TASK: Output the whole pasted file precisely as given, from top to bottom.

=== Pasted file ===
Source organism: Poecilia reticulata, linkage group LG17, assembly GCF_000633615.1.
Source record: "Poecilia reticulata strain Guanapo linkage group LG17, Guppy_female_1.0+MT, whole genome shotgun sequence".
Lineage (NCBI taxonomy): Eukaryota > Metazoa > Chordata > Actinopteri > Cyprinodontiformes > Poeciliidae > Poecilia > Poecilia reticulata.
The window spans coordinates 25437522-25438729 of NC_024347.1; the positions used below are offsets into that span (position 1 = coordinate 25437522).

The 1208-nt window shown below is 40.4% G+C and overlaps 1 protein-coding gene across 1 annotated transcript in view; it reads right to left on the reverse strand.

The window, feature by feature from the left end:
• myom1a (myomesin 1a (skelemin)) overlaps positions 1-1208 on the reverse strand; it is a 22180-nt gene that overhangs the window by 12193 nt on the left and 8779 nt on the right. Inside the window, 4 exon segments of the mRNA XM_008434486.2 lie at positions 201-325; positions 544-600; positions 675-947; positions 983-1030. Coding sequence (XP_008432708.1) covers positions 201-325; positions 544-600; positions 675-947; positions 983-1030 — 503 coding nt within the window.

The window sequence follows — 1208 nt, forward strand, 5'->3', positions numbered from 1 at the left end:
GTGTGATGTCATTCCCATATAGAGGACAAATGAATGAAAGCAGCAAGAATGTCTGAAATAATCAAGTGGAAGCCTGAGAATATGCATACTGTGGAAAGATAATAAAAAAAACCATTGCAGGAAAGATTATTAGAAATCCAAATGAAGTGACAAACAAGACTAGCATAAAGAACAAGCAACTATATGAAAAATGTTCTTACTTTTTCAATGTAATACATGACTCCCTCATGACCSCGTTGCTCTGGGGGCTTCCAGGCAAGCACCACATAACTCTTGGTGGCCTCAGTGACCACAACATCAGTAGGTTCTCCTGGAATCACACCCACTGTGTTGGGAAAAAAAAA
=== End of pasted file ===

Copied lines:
Source organism: Poecilia reticulata, linkage group LG17, assembly GCF_000633615.1.
Source record: "Poecilia reticulata strain Guanapo linkage group LG17, Guppy_female_1.0+MT, whole genome shotgun sequence".
Lineage (NCBI taxonomy): Eukaryota > Metazoa > Chordata > Actinopteri > Cyprinodontiformes > Poeciliidae > Poecilia > Poecilia reticulata.
The window spans coordinates 25437522-25438729 of NC_024347.1; the positions used below are offsets into that span (position 1 = coordinate 25437522).

The 1208-nt window shown below is 40.4% G+C and overlaps 1 protein-coding gene across 1 annotated transcript in view; it reads right to left on the reverse strand.

The window, feature by feature from the left end:
• myom1a (myomesin 1a (skelemin)) overlaps positions 1-1208 on the reverse strand; it is a 22180-nt gene that overhangs the window by 12193 nt on the left and 8779 nt on the right. Inside the window, 4 exon segments of the mRNA XM_008434486.2 lie at positions 201-325; positions 544-600; positions 675-947; positions 983-1030. Coding sequence (XP_008432708.1) covers positions 201-325; positions 544-600; positions 675-947; positions 983-1030 — 503 coding nt within the window.

The window sequence follows — 1208 nt, forward strand, 5'->3', positions numbered from 1 at the left end:
GTGTGATGTCATTCCCATATAGAGGACAAATGAATGAAAGCAGCAAGAATGTCTGAAATAATCAAGTGGAAGCCTGAGAATATGCATACTGTGGAAAGATAATAAAAAAAACCATTGCAGGAAAGATTATTAGAAATCCAAATGAAGTGACAAACAAGACTAGCATAAAGAACAAGCAACTATATGAAAAATGTTCTTACTTTTTCAATGTAATACATGACTCCCTCATGACCSCGTTGCTCTGGGGGCTTCCAGGCAAGCACCACATAACTCTTGGTGGCCTCAGTGACCACAACATCAGTAGGTTCTCCTGGAATCACACCCACTGTGTTGGGAAAAAAAAA